Planned Parenthood needs our support

By Rachel Smith

 

Protesters march for Planned Parenthood. (Flickr)
Protesters march for Planned Parenthood. (Flickr)

Putting a condom on a banana.

Trying to correctly label female anatomy.

Saying the word “penis” without laughing.

Teenagers make fun of sexual education until their choices sink in and become a reality. The Planned Parenthood Federation of America is one of many organizations that strives to educate people, especially teenagers, about sex and give them a resource to turn to for sexual guidance and advice.

The Brooklyn-based organization, originally known as the American Birth Control League, came under fire in 2015 for allegations connected to the sale of fetal tissue.

According to the Center for Medical Progress, an anti-abortion group, Planned Parenthood is in violation of 42 U.S. Code 289 g-2: “It shall be unlawful for any person to knowingly acquire, receive or otherwise transfer any human fetal tissue for valuable consideration if the transfer affects interstate commerce.”

CNN reported that Republicans in Congress are now using this to promote the defunding of Planned Parenthood and all of its amenities. In some states, this even includes facilities that don’t offer abortion or fetal donation as services.

The reality is that an attack on Planned Parenthood isn’t simply an attack on fetal tissue sales or even on abortion. It’s an attack on all of those who use Planned Parenthood’s facilities — the sick, poor and young.

Included on Planned Parenthood’s website is a page dedicated specifically to teenagers. It covers questions about one’s body, puberty, LGBTQ+ issues, relationships, dating and, of course, sex.

According to Advocates for Youth, an organization devoted to promoting sexual health among youth, 37 of the 50 states mandate abstinence education in public schools. Therefore, an organization like Planned Parenthood that provides both accurate and extensive sexual care information is not to be under appreciated. In addition to its free online materials, Planned Parenthood offers health services to teenagers and encourages sexual self-awareness while providing support that many teens may not find at home.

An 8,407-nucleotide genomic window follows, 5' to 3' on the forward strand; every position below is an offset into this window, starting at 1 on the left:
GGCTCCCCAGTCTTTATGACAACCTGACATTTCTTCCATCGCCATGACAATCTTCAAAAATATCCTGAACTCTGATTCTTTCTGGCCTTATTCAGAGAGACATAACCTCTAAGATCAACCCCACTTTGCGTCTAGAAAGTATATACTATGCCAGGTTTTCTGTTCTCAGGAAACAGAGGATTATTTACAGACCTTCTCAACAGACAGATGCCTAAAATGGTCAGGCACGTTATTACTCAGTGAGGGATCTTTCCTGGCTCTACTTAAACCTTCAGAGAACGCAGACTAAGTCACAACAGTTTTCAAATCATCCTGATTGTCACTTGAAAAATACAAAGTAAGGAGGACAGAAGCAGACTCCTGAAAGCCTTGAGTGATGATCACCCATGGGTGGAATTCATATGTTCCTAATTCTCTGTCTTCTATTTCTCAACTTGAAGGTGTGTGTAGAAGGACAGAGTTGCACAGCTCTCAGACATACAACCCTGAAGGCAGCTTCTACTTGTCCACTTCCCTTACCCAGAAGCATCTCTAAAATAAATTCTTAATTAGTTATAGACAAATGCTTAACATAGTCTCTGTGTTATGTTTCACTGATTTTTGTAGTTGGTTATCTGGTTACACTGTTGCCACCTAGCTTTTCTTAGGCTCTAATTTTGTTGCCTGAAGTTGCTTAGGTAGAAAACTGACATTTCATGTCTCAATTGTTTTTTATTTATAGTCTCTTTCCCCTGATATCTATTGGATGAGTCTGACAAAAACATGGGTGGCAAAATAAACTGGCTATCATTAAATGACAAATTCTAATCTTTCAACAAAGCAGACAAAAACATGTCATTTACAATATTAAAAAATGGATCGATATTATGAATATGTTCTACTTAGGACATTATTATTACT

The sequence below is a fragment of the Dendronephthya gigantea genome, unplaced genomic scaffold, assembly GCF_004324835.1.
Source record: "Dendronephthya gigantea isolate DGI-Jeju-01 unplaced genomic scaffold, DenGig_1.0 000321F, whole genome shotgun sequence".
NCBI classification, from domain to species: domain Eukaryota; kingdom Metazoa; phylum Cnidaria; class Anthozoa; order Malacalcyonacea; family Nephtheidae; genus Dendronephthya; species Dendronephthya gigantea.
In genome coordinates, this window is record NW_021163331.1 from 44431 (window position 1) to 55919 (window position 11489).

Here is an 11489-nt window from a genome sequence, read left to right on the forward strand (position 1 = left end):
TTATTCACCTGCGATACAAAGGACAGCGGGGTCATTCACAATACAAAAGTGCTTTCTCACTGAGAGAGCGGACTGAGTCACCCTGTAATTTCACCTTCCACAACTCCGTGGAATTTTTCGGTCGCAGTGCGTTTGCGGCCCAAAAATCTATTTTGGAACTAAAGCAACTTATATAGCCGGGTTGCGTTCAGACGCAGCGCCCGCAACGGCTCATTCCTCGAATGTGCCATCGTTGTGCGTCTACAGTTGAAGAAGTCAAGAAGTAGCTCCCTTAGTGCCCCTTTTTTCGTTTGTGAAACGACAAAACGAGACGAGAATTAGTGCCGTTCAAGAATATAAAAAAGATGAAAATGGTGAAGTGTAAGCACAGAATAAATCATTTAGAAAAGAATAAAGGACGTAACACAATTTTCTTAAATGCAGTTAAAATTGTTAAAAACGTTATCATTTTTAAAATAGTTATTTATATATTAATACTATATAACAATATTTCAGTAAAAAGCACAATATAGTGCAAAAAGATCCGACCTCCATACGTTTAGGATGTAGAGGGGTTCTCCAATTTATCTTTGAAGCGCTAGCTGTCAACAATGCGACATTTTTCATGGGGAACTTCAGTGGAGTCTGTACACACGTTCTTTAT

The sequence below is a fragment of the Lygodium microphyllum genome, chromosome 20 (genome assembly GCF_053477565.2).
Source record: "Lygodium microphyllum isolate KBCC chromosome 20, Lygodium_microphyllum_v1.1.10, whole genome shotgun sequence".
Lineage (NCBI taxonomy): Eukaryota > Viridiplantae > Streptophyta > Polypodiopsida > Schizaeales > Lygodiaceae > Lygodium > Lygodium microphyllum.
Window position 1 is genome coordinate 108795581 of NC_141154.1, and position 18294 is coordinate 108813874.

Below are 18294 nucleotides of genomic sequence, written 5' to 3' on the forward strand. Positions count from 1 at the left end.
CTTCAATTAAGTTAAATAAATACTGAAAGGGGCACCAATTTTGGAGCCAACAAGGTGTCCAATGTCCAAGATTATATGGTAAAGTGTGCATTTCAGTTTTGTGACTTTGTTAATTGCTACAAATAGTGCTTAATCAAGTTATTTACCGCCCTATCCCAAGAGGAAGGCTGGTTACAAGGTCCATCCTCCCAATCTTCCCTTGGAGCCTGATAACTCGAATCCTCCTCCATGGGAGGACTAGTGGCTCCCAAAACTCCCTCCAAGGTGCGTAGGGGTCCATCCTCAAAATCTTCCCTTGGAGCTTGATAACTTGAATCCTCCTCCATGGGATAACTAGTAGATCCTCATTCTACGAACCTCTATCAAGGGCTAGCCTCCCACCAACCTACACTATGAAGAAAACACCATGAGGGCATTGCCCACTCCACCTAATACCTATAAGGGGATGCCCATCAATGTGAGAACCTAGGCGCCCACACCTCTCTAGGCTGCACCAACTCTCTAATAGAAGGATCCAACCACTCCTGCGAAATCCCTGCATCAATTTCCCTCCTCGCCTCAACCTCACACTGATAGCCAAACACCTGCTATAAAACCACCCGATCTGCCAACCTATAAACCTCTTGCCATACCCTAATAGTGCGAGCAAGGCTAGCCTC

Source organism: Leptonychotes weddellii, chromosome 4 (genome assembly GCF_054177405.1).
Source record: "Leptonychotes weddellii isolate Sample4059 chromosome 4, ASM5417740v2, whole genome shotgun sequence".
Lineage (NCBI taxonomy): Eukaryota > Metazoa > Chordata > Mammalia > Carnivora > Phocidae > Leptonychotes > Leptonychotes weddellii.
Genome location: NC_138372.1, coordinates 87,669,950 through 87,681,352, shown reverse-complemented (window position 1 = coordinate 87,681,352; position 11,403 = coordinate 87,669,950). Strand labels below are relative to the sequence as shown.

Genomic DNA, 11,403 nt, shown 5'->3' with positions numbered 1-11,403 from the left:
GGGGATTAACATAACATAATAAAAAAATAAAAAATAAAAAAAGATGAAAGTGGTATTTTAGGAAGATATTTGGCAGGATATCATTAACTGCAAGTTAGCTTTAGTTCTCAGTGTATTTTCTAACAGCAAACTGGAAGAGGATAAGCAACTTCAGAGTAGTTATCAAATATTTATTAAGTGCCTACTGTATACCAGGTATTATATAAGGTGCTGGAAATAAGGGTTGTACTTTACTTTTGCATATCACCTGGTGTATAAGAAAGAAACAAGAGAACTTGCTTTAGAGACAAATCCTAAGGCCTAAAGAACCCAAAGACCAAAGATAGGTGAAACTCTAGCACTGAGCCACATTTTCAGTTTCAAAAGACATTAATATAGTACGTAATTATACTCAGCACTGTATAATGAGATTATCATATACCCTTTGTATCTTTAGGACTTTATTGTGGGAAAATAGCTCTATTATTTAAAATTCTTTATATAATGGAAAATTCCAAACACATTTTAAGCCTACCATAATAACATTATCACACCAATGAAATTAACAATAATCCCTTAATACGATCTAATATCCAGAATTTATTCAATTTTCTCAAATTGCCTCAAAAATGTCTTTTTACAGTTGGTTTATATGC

The recent turmoil concerning Planned Parenthood is hyper focused on the organization’s abortion practices and handling of fetal tissue. Planned Parenthood is open about its statistics, and the website indicates that abortions only take up 3 percent of Planned Parenthood’s services.

The other 97 percent is divided amongst sexually transmitted infection and disease testing and treatment, contraception, cancer screenings and prevention, pregnancy tests, prenatal services, family practice services, adoption referrals and urinary tract infection treatment.

Some congressmen are threatening a repeat of the government shutdown in 2013 if Planned Parenthood isn’t deprived of its federally allotted $500 million funding. A government shutdown is counterproductive for a lot of reasons, but mainly because it fails to address the central issue altogether.

The Hyde Amendment, passed by Congress in 1976, prevents the use of federal funds to pay for abortion anyway. Whatever the state-by-state case is, depriving Planned Parenthood of its federal money will have a direct and lasting effect on the 97 percent of services that do not include abortion procedures.

So, what are anti-abortion organizations and politicians really gunning for in the fight against Planned Parenthood? It’s not an attack on fetal tissue sales, it’s an attack on abortion, women, the poor and the uneducated.

Regardless of whether or not aspects of the organization need to be reformed, eradicating the entire system altogether will only further impair the individuals who rely on Planned Parenthood the most — specifically those dependent on Medicaid or low-cost treatment options.

If individuals move to defund Planned Parenthood, they must also accept the other implications of those actions, such as the eradication of affordable sexually transmitted disease testing and treatment, contraception, cancer screenings and many other health services for men and women.

These resources are open to teenagers and low-income workers who will likely have no other place to turn to without Planned Parenthood.